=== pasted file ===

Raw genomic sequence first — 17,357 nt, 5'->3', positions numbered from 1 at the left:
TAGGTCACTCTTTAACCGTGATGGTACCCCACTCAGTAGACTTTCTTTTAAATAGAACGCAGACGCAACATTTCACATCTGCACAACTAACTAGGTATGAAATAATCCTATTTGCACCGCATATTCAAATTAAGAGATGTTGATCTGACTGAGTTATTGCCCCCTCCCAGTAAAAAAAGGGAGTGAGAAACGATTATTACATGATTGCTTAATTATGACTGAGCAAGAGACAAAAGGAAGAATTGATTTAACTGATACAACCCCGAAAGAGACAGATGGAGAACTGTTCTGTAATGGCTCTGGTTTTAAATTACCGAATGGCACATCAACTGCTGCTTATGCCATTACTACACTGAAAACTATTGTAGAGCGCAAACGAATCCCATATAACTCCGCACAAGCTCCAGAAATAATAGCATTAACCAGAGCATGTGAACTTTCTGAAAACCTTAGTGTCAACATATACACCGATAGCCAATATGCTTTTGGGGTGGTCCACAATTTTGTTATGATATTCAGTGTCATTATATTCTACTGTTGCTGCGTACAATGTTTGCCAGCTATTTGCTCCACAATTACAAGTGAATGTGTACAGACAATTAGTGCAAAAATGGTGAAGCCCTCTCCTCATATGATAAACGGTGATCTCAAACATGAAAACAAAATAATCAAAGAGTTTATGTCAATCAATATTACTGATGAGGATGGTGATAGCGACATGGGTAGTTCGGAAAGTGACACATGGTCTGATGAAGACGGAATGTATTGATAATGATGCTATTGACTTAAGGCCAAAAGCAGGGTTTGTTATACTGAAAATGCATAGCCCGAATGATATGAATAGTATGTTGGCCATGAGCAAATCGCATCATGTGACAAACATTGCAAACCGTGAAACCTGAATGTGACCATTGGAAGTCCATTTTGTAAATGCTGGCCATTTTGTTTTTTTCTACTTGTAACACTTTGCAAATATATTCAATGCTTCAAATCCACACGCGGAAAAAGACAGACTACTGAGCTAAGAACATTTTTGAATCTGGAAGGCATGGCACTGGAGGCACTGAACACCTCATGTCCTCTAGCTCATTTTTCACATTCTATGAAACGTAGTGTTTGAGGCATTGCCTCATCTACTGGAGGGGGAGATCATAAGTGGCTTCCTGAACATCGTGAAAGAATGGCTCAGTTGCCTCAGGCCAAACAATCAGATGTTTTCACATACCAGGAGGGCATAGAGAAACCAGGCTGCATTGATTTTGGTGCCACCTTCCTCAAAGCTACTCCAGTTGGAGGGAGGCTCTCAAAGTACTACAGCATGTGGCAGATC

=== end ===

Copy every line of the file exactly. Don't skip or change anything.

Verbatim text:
Raw genomic sequence first — 17,357 nt, 5'->3', positions numbered from 1 at the left:
TAGGTCACTCTTTAACCGTGATGGTACCCCACTCAGTAGACTTTCTTTTAAATAGAACGCAGACGCAACATTTCACATCTGCACAACTAACTAGGTATGAAATAATCCTATTTGCACCGCATATTCAAATTAAGAGATGTTGATCTGACTGAGTTATTGCCCCCTCCCAGTAAAAAAAGGGAGTGAGAAACGATTATTACATGATTGCTTAATTATGACTGAGCAAGAGACAAAAGGAAGAATTGATTTAACTGATACAACCCCGAAAGAGACAGATGGAGAACTGTTCTGTAATGGCTCTGGTTTTAAATTACCGAATGGCACATCAACTGCTGCTTATGCCATTACTACACTGAAAACTATTGTAGAGCGCAAACGAATCCCATATAACTCCGCACAAGCTCCAGAAATAATAGCATTAACCAGAGCATGTGAACTTTCTGAAAACCTTAGTGTCAACATATACACCGATAGCCAATATGCTTTTGGGGTGGTCCACAATTTTGTTATGATATTCAGTGTCATTATATTCTACTGTTGCTGCGTACAATGTTTGCCAGCTATTTGCTCCACAATTACAAGTGAATGTGTACAGACAATTAGTGCAAAAATGGTGAAGCCCTCTCCTCATATGATAAACGGTGATCTCAAACATGAAAACAAAATAATCAAAGAGTTTATGTCAATCAATATTACTGATGAGGATGGTGATAGCGACATGGGTAGTTCGGAAAGTGACACATGGTCTGATGAAGACGGAATGTATTGATAATGATGCTATTGACTTAAGGCCAAAAGCAGGGTTTGTTATACTGAAAATGCATAGCCCGAATGATATGAATAGTATGTTGGCCATGAGCAAATCGCATCATGTGACAAACATTGCAAACCGTGAAACCTGAATGTGACCATTGGAAGTCCATTTTGTAAATGCTGGCCATTTTGTTTTTTTCTACTTGTAACACTTTGCAAATATATTCAATGCTTCAAATCCACACGCGGAAAAAGACAGACTACTGAGCTAAGAACATTTTTGAATCTGGAAGGCATGGCACTGGAGGCACTGAACACCTCATGTCCTCTAGCTCATTTTTCACATTCTATGAAACGTAGTGTTTGAGGCATTGCCTCATCTACTGGAGGGGGAGATCATAAGTGGCTTCCTGAACATCGTGAAAGAATGGCTCAGTTGCCTCAGGCCAAACAATCAGATGTTTTCACATACCAGGAGGGCATAGAGAAACCAGGCTGCATTGATTTTGGTGCCACCTTCCTCAAAGCTACTCCAGTTGGAGGGAGGCTCTCAAAGTACTACAGCATGTGGCAGATC